Dell said Thursday it would change the way it prices its personal computers, drastically reducing the number of rebate offers.
The move does not represent a pure price cut, according to Dell, but instead comes in response to complaints from small businesses and residential customers about confusing mail-in rebate offers.
Easier to Understand
Rebates will be phased out and new pricing structures phased in over the next 12 to 18 months, starting with the company pulling back rebate offers now being dangled on its Inspiron line of notebook computers and its line of television sets.
Some rebates will remain in place and be moved to a paperless online-redemption process instead, and Dell said prices would not go up as a result of the changes, with discounts available through rebates built into PC prices.
“This is not about lowering prices,” Ro Parra, senior vice president of Dell’s home and small business group, said in a conference call to discuss the changes. “This is more about taking the complexity out of our pricing. This is entirely in reaction to customer feedback.”
Dell will also move to “reduce the frequency and complexity of promotions” on its Dimension desktop line and other products and services, such as home Internet access and networking services. Over time, Dell said it expects a 70 percent reduction in the number of promotions per product line and about an 80 percent reduction in the number of promotions tied to a single product.
“It became increasingly clear that a simple pricing and sales structure would make it easier for customers,” Parra said. “They told us what they wanted and we’re delivering what they asked for.”
Part of a Package
The move could be a risky one for Dell, with many of its customers likely conditioned to time purchases so that they coincide with deep discounts or rebate offers. However, the move could pave the way for price cuts, which Dell could use to help it solidify its market share amid a resurgence from competitors such as Hewlett-Packard.
For its part, Dell positioned the move as part of a larger investment being made in shoring up its customer service experience, with the company pledging to spend US$100 million to hire and train new sales and support staff, expand its call center network, create more automated self-service support tools and upgrade its Web site.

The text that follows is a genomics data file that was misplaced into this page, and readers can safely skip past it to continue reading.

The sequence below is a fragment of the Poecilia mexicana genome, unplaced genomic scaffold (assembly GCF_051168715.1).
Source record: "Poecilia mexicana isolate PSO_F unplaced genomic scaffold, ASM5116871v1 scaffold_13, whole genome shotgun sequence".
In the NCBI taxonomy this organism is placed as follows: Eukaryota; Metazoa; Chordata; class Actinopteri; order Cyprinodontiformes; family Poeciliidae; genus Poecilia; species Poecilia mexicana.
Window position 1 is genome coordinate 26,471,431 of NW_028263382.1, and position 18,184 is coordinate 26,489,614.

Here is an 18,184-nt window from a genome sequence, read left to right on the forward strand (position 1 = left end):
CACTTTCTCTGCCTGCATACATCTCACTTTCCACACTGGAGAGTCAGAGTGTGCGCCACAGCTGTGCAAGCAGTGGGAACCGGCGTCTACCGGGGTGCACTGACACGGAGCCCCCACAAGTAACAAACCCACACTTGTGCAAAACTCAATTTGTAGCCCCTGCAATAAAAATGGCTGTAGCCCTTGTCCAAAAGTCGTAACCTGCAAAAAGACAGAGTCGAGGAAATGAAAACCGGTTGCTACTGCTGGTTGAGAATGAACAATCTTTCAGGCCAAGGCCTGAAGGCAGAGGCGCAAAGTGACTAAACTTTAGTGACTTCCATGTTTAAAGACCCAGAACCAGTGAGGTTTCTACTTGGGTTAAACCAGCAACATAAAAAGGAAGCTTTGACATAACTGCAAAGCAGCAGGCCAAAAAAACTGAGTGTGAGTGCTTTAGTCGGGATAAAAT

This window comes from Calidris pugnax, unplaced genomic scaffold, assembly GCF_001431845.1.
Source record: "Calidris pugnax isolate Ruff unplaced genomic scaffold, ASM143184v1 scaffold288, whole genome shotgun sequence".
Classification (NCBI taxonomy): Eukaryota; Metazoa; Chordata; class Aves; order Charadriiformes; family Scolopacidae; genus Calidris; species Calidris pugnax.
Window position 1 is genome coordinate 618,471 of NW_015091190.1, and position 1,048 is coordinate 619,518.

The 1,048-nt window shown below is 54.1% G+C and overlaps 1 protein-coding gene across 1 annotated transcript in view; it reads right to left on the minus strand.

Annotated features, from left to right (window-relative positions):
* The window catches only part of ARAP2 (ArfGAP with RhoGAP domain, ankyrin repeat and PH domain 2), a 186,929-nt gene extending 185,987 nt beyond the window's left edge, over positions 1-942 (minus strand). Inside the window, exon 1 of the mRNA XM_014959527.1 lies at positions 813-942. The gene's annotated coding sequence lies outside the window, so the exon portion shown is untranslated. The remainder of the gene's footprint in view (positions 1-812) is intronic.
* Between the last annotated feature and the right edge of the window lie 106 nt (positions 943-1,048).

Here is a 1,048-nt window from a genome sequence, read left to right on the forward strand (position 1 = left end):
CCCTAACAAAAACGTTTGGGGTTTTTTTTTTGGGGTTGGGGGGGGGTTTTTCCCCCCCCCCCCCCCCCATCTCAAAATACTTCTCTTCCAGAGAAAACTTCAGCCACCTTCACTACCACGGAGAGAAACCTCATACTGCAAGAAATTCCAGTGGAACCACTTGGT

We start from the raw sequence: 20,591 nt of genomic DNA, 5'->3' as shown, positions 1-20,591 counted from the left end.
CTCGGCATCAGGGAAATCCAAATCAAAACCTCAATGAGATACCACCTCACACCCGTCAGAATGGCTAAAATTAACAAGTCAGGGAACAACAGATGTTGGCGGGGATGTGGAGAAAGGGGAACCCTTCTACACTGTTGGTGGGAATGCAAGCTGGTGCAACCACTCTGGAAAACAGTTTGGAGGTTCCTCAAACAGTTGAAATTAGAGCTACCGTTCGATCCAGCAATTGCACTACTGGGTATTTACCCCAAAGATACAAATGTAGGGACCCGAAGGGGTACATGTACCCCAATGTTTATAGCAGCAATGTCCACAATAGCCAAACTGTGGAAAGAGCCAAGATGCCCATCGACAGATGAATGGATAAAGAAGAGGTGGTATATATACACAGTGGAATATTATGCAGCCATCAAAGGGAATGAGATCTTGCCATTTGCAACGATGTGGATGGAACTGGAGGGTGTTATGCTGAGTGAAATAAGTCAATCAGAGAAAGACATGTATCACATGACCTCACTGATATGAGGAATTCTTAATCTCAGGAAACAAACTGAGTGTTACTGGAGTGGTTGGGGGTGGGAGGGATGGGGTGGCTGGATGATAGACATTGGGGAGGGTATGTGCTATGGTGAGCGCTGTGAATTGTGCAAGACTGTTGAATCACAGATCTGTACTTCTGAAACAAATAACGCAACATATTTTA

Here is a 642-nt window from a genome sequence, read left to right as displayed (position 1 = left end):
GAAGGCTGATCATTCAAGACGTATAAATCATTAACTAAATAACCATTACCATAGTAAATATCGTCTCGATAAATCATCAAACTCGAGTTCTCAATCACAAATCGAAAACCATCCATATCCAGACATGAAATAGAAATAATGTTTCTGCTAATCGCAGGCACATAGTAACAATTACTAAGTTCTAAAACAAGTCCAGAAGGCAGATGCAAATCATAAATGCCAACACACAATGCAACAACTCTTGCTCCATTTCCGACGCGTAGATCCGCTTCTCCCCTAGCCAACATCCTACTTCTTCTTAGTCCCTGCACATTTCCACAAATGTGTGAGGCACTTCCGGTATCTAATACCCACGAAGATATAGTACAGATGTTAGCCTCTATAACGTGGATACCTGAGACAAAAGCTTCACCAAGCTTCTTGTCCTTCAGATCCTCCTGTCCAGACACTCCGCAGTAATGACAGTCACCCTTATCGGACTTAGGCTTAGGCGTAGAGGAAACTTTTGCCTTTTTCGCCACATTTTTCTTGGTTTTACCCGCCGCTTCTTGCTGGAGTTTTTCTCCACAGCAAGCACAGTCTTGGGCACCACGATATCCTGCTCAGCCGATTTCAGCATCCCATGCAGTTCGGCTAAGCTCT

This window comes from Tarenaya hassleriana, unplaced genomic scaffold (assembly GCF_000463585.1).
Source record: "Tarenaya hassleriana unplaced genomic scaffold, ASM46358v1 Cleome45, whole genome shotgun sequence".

The PC maker said it has already seen a 50 percent reduction in telephone hold times since it began the effort.
The rebate reduction plan did little to encourage investors, with Dell shares down about 11 US cents in midday trading Friday to $21.59, which would represent a new 52-week low. Dell stock had soared as high as $42 within the past 12 months.
Room to Cut?
The residential PC business may not have much room for additional price cuts from Dell. The business line is believed to make up about 15 percent of Dell’s total revenue but less than 5 percent of its profit.
After years on top of the PC business, Dell has experienced several disappointing quarters over the past year. This year it began to lose market share, with number two PC maker HP picking up ground. The change has occurred as Dell’s advantage on the cost side has shrunk while HP and others have copied its streamlined business model.
Speculation is that Dell will still move to reduce pricing on certain products, risking squeezing margins even further as it tries to retain its position as the PC market, which has shown surprising resilience, begins to slow. Dell is also putting out feelers about trying retail outlets again, using a similar model to the Apple store, which has boosted sales of that company’s computers and gadgets.
Changing its discount and rebate program will represent a major shift for Dell, which has relied on the programs not only to boost sales directly but to generate excitement and word of mouth, said Gartner analyst Charles Smulders.
“Their promotions generate buzz and draw in customers because they are often the focus of their advertising,” he said. “Some of them may still be looking for those offers.”